Study Shows Circulatory Problems May Contribute to SIDS
WebMD News Archive
March 22, 2000 (Indianapolis) -- Sleeping on the tummy, or prone position,
has been the most commonly identified risk factor in sudden infant death
syndrome (SIDS). A study in this month's journal Archives of Disease in
Childhood suggests one reason why.
The study shows that sleeping on the stomach has a measurable effect on the
body's ability to control the size of its blood vessels, such as arteries and
veins, which causes the blood vessels to dilate, or expand. This affects the
infant body's ability to control its circulation.
"We wanted to do this study as we believe that sudden infant death
syndrome is possibly linked with a problem with the circulation," says lead
author Angeline Chong, MD, from the department of pediatrics at Rotunda
Hospital in Dublin, Ireland, in an interview with WebMD. "Traditionally,
research has focused on finding a respiratory cause to sudden infant death
Forty-four full-term infants were studied during an overnight sleep.
Recordings were made while the infants were horizontal and asleep on their
backs and while they were asleep in a face-down position. Recordings were
repeated after their heads were tilted 60 degrees in each sleeping position.
Blood pressure, heart rate, and shin and abdominal wall skin temperatures were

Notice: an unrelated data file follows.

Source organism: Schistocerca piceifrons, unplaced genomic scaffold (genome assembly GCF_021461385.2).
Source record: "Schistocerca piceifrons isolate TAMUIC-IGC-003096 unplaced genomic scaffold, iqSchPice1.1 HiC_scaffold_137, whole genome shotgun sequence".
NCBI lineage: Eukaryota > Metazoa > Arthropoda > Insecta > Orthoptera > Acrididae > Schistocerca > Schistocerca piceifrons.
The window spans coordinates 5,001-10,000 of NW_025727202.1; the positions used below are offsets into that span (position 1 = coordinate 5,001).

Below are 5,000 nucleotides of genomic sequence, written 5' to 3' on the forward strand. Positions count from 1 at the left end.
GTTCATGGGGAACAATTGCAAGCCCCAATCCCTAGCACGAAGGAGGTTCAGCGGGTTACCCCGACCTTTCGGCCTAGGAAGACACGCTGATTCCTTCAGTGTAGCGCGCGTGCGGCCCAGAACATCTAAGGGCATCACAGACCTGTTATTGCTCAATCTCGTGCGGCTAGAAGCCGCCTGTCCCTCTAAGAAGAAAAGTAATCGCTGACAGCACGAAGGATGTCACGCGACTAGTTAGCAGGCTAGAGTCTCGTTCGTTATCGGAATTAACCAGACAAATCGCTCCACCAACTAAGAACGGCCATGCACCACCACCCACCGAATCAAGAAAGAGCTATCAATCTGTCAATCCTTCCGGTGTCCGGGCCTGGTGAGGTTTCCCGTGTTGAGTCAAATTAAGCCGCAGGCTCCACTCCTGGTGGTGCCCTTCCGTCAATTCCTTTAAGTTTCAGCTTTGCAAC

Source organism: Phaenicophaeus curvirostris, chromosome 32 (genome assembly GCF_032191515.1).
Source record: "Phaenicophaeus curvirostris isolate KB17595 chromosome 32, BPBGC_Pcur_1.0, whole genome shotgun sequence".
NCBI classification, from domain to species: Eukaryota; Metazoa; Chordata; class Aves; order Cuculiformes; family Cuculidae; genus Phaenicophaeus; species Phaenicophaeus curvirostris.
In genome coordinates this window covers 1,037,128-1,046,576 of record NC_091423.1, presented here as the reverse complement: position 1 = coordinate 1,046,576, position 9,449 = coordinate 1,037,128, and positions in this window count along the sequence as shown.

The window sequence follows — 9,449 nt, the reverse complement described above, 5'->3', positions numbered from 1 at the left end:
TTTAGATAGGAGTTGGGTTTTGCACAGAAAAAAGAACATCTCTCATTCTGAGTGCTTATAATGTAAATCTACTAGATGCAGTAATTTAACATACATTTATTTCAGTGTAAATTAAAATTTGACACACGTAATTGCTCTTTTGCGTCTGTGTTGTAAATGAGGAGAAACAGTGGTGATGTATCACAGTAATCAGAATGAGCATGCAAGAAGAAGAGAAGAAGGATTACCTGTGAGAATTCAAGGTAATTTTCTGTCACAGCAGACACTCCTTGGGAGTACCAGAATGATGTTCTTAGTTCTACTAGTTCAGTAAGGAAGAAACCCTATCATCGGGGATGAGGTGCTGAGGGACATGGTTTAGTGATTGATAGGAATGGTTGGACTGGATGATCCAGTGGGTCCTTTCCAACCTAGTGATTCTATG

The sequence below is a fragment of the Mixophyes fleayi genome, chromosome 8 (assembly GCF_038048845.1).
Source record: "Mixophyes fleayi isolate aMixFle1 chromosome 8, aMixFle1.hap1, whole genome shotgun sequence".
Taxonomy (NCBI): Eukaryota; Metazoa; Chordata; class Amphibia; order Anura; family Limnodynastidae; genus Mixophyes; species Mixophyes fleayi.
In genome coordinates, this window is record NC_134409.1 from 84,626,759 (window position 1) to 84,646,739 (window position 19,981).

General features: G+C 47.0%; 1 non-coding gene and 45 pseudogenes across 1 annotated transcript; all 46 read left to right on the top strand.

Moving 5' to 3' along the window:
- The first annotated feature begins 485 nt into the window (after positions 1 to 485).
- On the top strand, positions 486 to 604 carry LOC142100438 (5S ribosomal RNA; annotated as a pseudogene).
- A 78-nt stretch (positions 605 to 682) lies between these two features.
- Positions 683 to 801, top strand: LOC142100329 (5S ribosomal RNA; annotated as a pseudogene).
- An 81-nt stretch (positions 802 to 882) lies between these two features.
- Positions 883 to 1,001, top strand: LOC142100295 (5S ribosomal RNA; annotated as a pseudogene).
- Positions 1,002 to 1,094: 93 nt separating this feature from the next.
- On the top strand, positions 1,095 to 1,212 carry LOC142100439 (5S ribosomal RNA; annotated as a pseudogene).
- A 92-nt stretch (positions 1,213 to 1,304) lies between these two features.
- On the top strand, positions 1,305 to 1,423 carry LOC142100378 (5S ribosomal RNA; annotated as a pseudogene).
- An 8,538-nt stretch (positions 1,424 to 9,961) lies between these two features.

"We found in our study that babies who were lying on their tummies were
more likely to drop their blood pressure, have a faster heart rate, and a
higher skin temperature on their legs, which to us meant that the control of
circulation was not as good when babies lie on their tummies," says Chong.
Problems in circulation could cause blood not to reach vital organs such as the
heart, lungs, and brain while an infant is sleeping. "We are still unclear
as to why babies die of SIDS, and need more research into this area. Our
findings will hopefully lead to other scientific works."
Emphasizing the uncertainty of what causes SIDS, Warren G. Guntheroth, MD,
professor of pediatrics (cardiology) at the University of Washington in
Seattle, notes that most SIDS experts think that heat stress plays a major role
in the death of these infants. The outcomes observed by the researchers in this
study could just as easily be related to the body's reactions to the buildup of
heat, Guntheroth says, adding that dilation of the blood vessels to help the
body cool off is an example.